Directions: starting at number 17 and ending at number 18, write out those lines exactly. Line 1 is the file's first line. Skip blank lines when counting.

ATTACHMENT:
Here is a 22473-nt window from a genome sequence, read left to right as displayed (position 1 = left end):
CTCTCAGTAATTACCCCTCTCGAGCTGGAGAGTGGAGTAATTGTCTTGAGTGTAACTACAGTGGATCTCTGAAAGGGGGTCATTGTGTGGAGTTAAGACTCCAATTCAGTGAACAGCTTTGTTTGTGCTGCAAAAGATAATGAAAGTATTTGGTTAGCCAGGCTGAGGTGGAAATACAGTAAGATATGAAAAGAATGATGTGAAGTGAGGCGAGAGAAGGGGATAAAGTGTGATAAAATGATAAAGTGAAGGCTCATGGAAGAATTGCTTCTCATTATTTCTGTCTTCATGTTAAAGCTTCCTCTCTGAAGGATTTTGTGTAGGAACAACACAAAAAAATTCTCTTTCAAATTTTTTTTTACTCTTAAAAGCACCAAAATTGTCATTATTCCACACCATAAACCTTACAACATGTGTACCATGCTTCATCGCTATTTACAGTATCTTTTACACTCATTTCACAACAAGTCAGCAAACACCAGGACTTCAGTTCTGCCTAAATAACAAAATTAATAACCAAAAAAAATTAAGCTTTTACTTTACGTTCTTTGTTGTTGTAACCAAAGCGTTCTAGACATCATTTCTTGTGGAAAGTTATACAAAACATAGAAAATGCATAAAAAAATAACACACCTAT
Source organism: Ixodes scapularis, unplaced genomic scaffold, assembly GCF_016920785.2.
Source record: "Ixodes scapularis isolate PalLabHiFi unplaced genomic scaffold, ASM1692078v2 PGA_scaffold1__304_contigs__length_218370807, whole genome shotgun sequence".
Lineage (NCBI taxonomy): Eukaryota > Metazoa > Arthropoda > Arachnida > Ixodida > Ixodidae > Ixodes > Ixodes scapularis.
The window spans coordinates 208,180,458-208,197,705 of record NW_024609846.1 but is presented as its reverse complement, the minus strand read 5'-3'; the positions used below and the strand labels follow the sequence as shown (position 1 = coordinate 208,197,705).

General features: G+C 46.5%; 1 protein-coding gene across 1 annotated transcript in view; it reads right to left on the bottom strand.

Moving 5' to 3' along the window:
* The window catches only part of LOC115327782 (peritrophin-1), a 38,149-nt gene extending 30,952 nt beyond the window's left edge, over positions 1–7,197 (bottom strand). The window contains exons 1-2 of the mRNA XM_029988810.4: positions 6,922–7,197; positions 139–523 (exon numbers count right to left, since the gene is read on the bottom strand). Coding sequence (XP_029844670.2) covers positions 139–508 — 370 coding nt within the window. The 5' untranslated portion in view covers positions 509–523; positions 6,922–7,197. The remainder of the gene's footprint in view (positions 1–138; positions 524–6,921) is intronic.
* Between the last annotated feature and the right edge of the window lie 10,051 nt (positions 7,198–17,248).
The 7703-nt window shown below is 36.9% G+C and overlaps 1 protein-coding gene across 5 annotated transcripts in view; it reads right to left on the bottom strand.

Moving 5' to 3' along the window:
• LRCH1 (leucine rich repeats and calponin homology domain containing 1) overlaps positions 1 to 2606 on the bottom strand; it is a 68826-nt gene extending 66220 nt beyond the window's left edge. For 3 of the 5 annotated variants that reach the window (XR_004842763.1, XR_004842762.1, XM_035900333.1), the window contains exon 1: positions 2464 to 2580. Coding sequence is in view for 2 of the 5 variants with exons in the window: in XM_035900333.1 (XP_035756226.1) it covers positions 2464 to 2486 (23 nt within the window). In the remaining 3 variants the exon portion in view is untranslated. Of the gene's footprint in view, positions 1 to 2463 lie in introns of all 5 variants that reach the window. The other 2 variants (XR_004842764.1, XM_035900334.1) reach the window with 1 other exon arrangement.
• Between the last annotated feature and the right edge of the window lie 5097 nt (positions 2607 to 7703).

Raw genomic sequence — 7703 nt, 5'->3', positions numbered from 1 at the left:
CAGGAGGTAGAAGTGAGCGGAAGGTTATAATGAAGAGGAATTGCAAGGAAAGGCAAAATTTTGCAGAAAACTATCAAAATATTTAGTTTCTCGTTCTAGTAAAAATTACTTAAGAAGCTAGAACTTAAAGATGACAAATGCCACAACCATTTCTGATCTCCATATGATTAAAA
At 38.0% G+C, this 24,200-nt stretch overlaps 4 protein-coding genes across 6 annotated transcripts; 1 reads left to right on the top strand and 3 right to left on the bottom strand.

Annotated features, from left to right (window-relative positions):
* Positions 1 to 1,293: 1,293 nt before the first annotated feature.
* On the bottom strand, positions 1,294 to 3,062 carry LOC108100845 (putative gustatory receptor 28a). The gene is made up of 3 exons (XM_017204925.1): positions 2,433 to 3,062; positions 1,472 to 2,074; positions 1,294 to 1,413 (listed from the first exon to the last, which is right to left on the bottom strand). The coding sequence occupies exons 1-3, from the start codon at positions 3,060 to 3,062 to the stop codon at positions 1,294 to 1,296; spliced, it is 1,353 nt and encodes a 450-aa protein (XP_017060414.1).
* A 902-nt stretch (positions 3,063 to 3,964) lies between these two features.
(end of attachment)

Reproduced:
At 38.0% G+C, this 24,200-nt stretch overlaps 4 protein-coding genes across 6 annotated transcripts; 1 reads left to right on the top strand and 3 right to left on the bottom strand.

Annotated features, from left to right (window-relative positions):